A Hospital CEO Who Wants Other CEOs to “Give a Damn” About Their People

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Here's an interesting column from Becker's Hospital Review, written by Michael Dowling, President and CEO, Northwell Health.

I'm guessing he created the headline, since the phrase “give a damn” doesn't appear in the article:

Michael Dowling: CEOs — Give a damn about your people

Who are the CEOs he is speaking to who do NOT give a damn? What inspired him to write this?

“…investing in our 68,000 associates is my most defining and crucial responsibility as president and CEO. If you are fortunate enough to call yourself a healthcare leader, the same is true for you.”

Wow. That sounds great. I hope he walks the talk, as that sounds like Toyota and their “development company” approach (focusing first on developing people).


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Blunt talk, delivered forcefully, from Dowling:

“For the executive who doesn't think they have enough time to invest in their people, I have two questions:

1). What are you really doing with your time? And

2). What could possibly be more important than your people?

If we can't find time to be with employees who do all the work and deliver the care, then what the hell are we doing as leaders?”

Dowling writes about new employee orientations. Given the high turnover rates in healthcare, the high churn of employees creates a lot of new employee orientation opportunities, even if total employment isn't growing.

Dowling answers his own question a bit, pointing to leaders who are paying attention to “macro issues of healthcare” but he points out leaders ALSO need to focus on their employees and that includes making more than a superficial appearance at orientations to give what I'd call “the royal wave.”

He offers to answer questions from employees during these sessions, but I think more importantly tries to help individuals see how they are part of a system.

“I illustrate the connectivity of our health system, and how every department, site and person is interdependent. In most health systems, employees are immediately placed in a department or unit upon their hiring, and it is very difficult for them to see how that one division works with the rest of the organization. I want them to understand the totality and mission of the health system. We are stronger when our employees see how all the pieces of our organization are connected, and every person knows his or her work is important.”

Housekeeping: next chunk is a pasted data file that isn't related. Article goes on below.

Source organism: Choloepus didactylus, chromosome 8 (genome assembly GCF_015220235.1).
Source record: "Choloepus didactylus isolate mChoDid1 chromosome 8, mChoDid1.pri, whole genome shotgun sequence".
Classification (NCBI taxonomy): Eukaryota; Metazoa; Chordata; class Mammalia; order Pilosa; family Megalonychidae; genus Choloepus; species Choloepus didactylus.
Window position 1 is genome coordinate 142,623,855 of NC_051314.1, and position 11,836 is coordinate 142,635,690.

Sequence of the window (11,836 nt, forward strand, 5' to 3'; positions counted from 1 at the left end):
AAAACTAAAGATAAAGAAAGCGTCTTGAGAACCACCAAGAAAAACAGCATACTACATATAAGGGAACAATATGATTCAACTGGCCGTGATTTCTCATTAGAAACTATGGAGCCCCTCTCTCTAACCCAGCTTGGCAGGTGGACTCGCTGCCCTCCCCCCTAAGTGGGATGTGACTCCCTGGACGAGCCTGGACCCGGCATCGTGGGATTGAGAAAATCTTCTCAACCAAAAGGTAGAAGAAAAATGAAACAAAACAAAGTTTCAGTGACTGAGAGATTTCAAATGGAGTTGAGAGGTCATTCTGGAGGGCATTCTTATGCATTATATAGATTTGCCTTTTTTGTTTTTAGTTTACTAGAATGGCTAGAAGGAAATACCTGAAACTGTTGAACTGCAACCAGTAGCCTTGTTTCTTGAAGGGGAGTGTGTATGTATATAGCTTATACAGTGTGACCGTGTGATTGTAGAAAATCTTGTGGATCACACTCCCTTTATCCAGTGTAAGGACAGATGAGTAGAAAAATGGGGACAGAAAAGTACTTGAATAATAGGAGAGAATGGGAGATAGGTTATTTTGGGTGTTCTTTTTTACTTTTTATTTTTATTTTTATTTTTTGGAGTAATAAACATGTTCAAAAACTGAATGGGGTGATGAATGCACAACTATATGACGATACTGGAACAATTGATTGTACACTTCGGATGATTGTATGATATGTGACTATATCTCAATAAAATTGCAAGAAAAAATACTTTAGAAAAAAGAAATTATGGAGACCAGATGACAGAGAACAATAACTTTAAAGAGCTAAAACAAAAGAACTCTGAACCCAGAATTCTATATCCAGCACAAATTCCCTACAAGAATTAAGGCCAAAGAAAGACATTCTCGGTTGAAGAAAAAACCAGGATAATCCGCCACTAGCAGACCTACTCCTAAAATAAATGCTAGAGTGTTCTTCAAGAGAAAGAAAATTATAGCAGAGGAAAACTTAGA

He's visible and impactful enough that he says he “would never be able to slip into the rank-and-file as an ‘Undercover Boss.'” It's not just CEOs who are sometimes unrecognizable… I've seen hospital VPs and even directors who go very unrecognized by their frontline employees.

It's not just a one-off orientation encounter:

“Beyond that, I regularly meet with groups of employees for breakfast and then individually as opportunities unfold. This past week, I met with three employees one-on-one. One gentleman who is earning his master's degree asked to interview me for a paper on leadership. I said “yes,” which is my universal response when employees ask to meet.”

That's great.

In contrast, I know a nurse at a hospital who sent a very well-reasoned four-page letter to her CEO about problems that weren't being addressed. The nurse respectfully asked for a meeting with the CEO to talk. This CEO wasn't a “yes” leader. About a month later, the nurse got a two-page letter in response from the CEO, with no opportunity to meet and talk. Nothing was delegated down, either, for a VP or director to talk with her.

I'm dumbfounded by a situation like that. I know CEOs are busy, but if you can't take 15 minutes for an employee, then “what the hell are [they] doing as leaders?” — Dowling's words.

If you have the time to write a two-page letter, you have time to have a respectful, adult conversation in a face-to-face manner. And this is an organization that has published an article about how “Lean” their culture is. Hmmm….